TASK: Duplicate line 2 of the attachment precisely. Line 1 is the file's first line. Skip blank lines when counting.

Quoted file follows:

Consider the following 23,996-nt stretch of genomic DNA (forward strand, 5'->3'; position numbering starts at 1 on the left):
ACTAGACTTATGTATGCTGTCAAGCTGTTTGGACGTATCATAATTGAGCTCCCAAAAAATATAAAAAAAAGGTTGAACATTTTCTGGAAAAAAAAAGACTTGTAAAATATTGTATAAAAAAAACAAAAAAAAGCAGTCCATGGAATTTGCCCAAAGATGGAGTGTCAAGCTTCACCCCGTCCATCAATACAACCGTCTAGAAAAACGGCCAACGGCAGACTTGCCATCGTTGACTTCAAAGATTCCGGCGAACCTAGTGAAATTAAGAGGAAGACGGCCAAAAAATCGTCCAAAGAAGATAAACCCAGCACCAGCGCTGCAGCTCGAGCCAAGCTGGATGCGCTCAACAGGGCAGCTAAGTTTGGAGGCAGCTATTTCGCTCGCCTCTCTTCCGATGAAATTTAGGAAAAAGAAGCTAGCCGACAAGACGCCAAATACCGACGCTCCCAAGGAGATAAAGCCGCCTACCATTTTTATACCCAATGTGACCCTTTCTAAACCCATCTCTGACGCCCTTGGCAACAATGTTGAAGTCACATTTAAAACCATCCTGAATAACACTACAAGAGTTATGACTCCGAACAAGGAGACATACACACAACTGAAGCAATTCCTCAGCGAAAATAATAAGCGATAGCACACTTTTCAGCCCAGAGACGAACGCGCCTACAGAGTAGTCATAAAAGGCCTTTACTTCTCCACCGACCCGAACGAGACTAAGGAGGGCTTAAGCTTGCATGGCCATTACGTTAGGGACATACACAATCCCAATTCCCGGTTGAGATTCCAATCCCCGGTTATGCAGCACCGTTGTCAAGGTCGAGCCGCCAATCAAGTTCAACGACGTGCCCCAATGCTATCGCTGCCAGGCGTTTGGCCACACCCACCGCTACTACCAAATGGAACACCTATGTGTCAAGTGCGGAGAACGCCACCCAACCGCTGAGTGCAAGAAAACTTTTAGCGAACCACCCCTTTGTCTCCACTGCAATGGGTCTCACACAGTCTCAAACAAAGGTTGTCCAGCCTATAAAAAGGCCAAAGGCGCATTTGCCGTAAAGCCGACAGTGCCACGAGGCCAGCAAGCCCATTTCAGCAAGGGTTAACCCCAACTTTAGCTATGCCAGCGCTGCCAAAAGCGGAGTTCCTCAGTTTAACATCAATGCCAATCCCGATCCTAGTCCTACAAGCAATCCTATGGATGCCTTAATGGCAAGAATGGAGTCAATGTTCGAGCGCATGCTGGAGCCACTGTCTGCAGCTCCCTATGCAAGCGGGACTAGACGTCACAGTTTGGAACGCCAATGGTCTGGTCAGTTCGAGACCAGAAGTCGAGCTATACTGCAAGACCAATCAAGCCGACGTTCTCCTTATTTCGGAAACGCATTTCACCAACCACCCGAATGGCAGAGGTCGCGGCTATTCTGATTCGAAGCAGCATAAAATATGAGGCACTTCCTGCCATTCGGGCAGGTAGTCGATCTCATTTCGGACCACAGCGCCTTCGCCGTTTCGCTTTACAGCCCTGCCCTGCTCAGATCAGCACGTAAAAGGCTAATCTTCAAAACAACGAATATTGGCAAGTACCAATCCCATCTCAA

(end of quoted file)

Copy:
ACTAGACTTATGTATGCTGTCAAGCTGTTTGGACGTATCATAATTGAGCTCCCAAAAAATATAAAAAAAAGGTTGAACATTTTCTGGAAAAAAAAAGACTTGTAAAATATTGTATAAAAAAAACAAAAAAAAGCAGTCCATGGAATTTGCCCAAAGATGGAGTGTCAAGCTTCACCCCGTCCATCAATACAACCGTCTAGAAAAACGGCCAACGGCAGACTTGCCATCGTTGACTTCAAAGATTCCGGCGAACCTAGTGAAATTAAGAGGAAGACGGCCAAAAAATCGTCCAAAGAAGATAAACCCAGCACCAGCGCTGCAGCTCGAGCCAAGCTGGATGCGCTCAACAGGGCAGCTAAGTTTGGAGGCAGCTATTTCGCTCGCCTCTCTTCCGATGAAATTTAGGAAAAAGAAGCTAGCCGACAAGACGCCAAATACCGACGCTCCCAAGGAGATAAAGCCGCCTACCATTTTTATACCCAATGTGACCCTTTCTAAACCCATCTCTGACGCCCTTGGCAACAATGTTGAAGTCACATTTAAAACCATCCTGAATAACACTACAAGAGTTATGACTCCGAACAAGGAGACATACACACAACTGAAGCAATTCCTCAGCGAAAATAATAAGCGATAGCACACTTTTCAGCCCAGAGACGAACGCGCCTACAGAGTAGTCATAAAAGGCCTTTACTTCTCCACCGACCCGAACGAGACTAAGGAGGGCTTAAGCTTGCATGGCCATTACGTTAGGGACATACACAATCCCAATTCCCGGTTGAGATTCCAATCCCCGGTTATGCAGCACCGTTGTCAAGGTCGAGCCGCCAATCAAGTTCAACGACGTGCCCCAATGCTATCGCTGCCAGGCGTTTGGCCACACCCACCGCTACTACCAAATGGAACACCTATGTGTCAAGTGCGGAGAACGCCACCCAACCGCTGAGTGCAAGAAAACTTTTAGCGAACCACCCCTTTGTCTCCACTGCAATGGGTCTCACACAGTCTCAAACAAAGGTTGTCCAGCCTATAAAAAGGCCAAAGGCGCATTTGCCGTAAAGCCGACAGTGCCACGAGGCCAGCAAGCCCATTTCAGCAAGGGTTAACCCCAACTTTAGCTATGCCAGCGCTGCCAAAAGCGGAGTTCCTCAGTTTAACATCAATGCCAATCCCGATCCTAGTCCTACAAGCAATCCTATGGATGCCTTAATGGCAAGAATGGAGTCAATGTTCGAGCGCATGCTGGAGCCACTGTCTGCAGCTCCCTATGCAAGCGGGACTAGACGTCACAGTTTGGAACGCCAATGGTCTGGTCAGTTCGAGACCAGAAGTCGAGCTATACTGCAAGACCAATCAAGCCGACGTTCTCCTTATTTCGGAAACGCATTTCACCAACCACCCGAATGGCAGAGGTCGCGGCTATTCTGATTCGAAGCAGCATAAAATATGAGGCACTTCCTGCCATTCGGGCAGGTAGTCGATCTCATTTCGGACCACAGCGCCTTCGCCGTTTCGCTTTACAGCCCTGCCCTGCTCAGATCAGCACGTAAAAGGCTAATCTTCAAAACAACGAATATTGGCAAGTACCAATCCCATCTCAA